Monday, April 20, 2009

Dog Day Afternoon . . .

It was thanks to Laurie's blog Creating Pictures In My Mind and her recent post about the Paris Dog Cemetery (Le Cimetière des Chiens) in Asnières, just outside of Paris that I decided on Friday to get up out of this seat in front of the computer and go see some of the real world again. Packing some dried figs, apricots, and dates for lunch and a bottle of iced tea, I set out into the wilds of the northern suburbs of Paris. . . armed only with a camera. In case you are not aware, the northern suburbs of Paris are not much safer than Somalia at present, so yes, you can admire my bravery for embarking on such an expedition without bodyguards or other forms of protection.
The Dog Cemetery, which is a bit of a misnomer, as it looked to me as though there are just as many cats as there are dogs interred there, as well as a smattering of monkeys, rabbits, guinea pigs, birds, and other assorted wildlife, is a haven of peace along a bend of the Seine River. I spent a couple of very enchanting hours there reading the inscriptions on stones and photographing some of the more pittoresque among the myriad animal memorial monuments. There are no end of touching testimonials from bereaved owners to their departed companions. One stone bore the message : "Deceived by humans, but never by my dog".
All sorts of decorations adorned the graves, from austere sculptures, to photographic portraits of the animal, or even material objects to accompany the canine or feline spirit into the underworld or afterlife. One particularly poignant example were the tennis balls in a glass globe shown below here. . . I will be posting more photos from the Dog Cemetery soon, but wanted to get at least this much out tonight.






Amy said...

Sounds like the destination was well worth the risk. These are very touching photos - I really love the one with the tennis balls. I'm looking forward to seeing more!

La Framéricaine said...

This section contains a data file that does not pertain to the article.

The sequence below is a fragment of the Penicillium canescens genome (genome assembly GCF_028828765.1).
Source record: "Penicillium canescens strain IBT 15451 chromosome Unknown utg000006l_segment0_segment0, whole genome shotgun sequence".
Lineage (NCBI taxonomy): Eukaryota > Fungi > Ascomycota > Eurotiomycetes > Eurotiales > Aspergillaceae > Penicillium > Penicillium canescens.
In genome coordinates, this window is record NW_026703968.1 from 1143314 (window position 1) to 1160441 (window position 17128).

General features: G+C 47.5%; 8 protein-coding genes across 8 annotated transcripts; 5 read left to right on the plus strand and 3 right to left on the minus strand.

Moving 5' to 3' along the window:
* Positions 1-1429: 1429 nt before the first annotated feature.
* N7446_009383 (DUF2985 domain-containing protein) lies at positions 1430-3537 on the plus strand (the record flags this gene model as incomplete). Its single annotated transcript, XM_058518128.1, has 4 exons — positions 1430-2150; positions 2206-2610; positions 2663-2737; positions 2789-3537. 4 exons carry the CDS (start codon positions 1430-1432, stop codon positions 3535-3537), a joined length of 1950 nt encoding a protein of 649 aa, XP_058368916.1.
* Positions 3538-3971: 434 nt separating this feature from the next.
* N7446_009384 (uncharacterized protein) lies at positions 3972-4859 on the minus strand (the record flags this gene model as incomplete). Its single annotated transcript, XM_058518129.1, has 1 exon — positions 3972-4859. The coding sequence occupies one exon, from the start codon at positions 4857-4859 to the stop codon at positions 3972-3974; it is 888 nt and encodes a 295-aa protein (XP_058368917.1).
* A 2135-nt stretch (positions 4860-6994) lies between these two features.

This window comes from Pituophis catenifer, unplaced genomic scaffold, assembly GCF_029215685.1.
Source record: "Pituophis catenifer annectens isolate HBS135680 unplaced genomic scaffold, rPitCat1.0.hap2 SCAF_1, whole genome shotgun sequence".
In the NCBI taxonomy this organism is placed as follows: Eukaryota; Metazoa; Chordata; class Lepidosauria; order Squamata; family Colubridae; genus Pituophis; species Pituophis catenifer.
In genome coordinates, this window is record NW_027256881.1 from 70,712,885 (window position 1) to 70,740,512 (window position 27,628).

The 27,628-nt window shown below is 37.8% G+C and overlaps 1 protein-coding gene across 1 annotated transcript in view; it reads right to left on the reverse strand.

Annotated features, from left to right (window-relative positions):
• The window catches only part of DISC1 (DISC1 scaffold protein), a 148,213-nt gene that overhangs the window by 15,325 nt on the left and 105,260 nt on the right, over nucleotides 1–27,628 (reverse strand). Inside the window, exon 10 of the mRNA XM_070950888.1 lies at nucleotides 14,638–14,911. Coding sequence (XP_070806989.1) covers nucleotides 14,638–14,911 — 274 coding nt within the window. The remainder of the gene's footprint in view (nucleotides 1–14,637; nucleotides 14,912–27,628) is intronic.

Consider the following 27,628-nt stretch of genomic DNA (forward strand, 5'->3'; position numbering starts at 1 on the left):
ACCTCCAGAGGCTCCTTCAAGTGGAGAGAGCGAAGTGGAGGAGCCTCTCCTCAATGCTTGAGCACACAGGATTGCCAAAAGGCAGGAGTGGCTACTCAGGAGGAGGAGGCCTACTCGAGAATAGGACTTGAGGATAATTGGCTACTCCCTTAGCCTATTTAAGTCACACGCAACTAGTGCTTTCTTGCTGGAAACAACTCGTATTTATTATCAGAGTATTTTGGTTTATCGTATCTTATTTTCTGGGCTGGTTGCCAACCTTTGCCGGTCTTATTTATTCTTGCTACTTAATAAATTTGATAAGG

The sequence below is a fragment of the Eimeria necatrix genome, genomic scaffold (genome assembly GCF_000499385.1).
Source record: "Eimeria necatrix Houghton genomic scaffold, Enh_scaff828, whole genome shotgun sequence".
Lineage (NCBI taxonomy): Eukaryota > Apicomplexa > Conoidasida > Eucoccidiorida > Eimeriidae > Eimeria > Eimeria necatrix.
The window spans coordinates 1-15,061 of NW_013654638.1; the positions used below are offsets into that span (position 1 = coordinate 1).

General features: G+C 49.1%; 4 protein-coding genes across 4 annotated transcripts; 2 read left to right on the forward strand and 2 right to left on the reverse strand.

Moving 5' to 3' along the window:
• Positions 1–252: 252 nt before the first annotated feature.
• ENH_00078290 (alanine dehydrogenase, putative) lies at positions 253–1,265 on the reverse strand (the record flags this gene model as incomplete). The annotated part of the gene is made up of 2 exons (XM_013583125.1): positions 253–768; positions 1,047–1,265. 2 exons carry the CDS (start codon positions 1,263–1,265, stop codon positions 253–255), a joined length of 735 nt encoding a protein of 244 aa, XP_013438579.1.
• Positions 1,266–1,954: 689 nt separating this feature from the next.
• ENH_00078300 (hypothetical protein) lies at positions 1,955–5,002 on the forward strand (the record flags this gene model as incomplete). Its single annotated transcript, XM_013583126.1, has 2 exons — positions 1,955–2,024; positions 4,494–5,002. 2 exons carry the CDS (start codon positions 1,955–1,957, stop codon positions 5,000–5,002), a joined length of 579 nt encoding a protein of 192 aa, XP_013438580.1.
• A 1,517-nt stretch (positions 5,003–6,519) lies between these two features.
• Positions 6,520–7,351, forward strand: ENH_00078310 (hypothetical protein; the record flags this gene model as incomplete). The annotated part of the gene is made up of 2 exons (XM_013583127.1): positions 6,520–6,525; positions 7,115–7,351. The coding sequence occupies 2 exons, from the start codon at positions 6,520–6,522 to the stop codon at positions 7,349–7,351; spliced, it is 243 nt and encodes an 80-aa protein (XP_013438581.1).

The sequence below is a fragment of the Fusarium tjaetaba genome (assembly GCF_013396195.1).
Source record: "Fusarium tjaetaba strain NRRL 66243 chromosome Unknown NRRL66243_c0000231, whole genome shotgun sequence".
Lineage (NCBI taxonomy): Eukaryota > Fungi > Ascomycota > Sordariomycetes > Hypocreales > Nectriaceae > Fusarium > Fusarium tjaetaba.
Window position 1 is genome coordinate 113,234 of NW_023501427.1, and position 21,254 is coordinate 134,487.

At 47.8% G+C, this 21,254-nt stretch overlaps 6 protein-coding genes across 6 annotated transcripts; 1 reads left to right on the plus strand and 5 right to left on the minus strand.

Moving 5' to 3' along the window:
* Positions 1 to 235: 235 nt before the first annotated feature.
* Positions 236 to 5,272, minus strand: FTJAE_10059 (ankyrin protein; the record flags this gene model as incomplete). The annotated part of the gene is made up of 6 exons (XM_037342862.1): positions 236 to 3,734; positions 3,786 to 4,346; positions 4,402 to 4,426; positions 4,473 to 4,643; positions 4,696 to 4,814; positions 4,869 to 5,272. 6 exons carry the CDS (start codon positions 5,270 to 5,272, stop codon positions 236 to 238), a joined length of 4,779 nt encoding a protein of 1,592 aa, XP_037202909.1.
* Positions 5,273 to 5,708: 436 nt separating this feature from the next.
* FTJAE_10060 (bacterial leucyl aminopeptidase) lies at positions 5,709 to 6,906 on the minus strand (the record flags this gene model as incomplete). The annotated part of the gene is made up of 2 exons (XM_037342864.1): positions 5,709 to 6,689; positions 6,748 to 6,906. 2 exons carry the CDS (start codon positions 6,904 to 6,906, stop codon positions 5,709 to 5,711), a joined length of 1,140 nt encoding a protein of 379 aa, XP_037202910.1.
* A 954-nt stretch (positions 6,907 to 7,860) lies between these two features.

Have you read François Maspero's Les passagers du Roissy Express? Your journey north brought it back to mind.

Le F is currently carving a headstone in Mexican travertine to replace the 76 year old one with the name of my paternal grandmother misspelled. Your pet cemetery denizens get more loving treatment from their owners than she did from whomever buried her way back then.

Ain't life strange.

BTW, I'm very impressed with your 17 years in la belle France! I should be so lucky...

Laurie said...

Fantastic photos, Owen. I am struck dumb with envy -
More, please!

Sar@h said...

L'entrée est payante ?

Je rêve de reposer dans le chenal entre l'île Louet & le Château, j'espère que l'accès en restera gratuit !

jeff said...

P....n, ça existe des endroits pareils...! Tim burton a une sacré imagination.. Je me demande s'il aurait pu imaginer un tel endroit ! My God (Mon Dieu pour les frenchies), quand on pense avoir vu bien des choses, en fait on a rien vu ! Tu devrais sortir de chez toi plus souvent espèce de Nolife !...
C'est qu'on en apprend des choses sur ta page !... Allez, à plus cher Owen ! Amitiés !
PS : J'ai pas encore "osé" agrandir les images de mon blog... 'faut dire que ça me les brise un peu menus à la longue tout ce langage html.. Mais va... J'ai toujours tes bons conseils de côté !

Owen said...

Hi Amy, quite agree, the tennis balls are really something amazing, like the Egyptians who left all sort of objects with their dead, even food and drink, to help them in the beyond, I can picture the dog in question bounding across the green fields of dog heaven chasing his tennis balls to his heart's content...

Laurie, (and Amy) Ask and you shall receive... more photos in the pipeline.

à la Framéricaine... I haven't come across that book yet, will have to track it down, if you are recommending it, I suspect it is worth reading. Hope we will get to see an image of the tombstone le Framéricain is working on, and perhaps some other samples of his work. The fireplace that is in the background of one of your photos is beautiful, would love to see more of what he has done, my best regards to him, and to your goodself. And yes, life is strange!

Sarah, l'entée pour les vivants est payant; mais à 3 euros, ce n'est pas onereux. Par contre, les morts doivent payer un lourd prix d'entrée, car ils doivent quitter ce monde d'abord... mais en tout cas, j'espère que tu as de nombreuses bonnes années devant toi avant de penser à un lieu de repos... ! amicalement

ah, sacré Jeff34, oui, effectivement, Tim Burton aimerait bien je pense, j'suis bien content si cela t'a plu et surtout si cela ta fait rever un peu... bon, maintenant tu sauras quoi faire la prochaine fois que tu montes à Paris ! :-D

Et merci à toutes et à tous pour ces commentaires sympas, c'est un plaisir de vous lire...

Thanks to all for all these comments, I think bloggers in general crave feedback, and hearing from all of you makes this all worthwhile ! So, as they say in the American South, y'all come back real soon now, hear?

NikonSniper said...

very cool photos.

Ruthie Redden said...

Quite unlike anything i have ever seen over here, amazing! thank you for venturing out & braving the worls so we could see these photos!!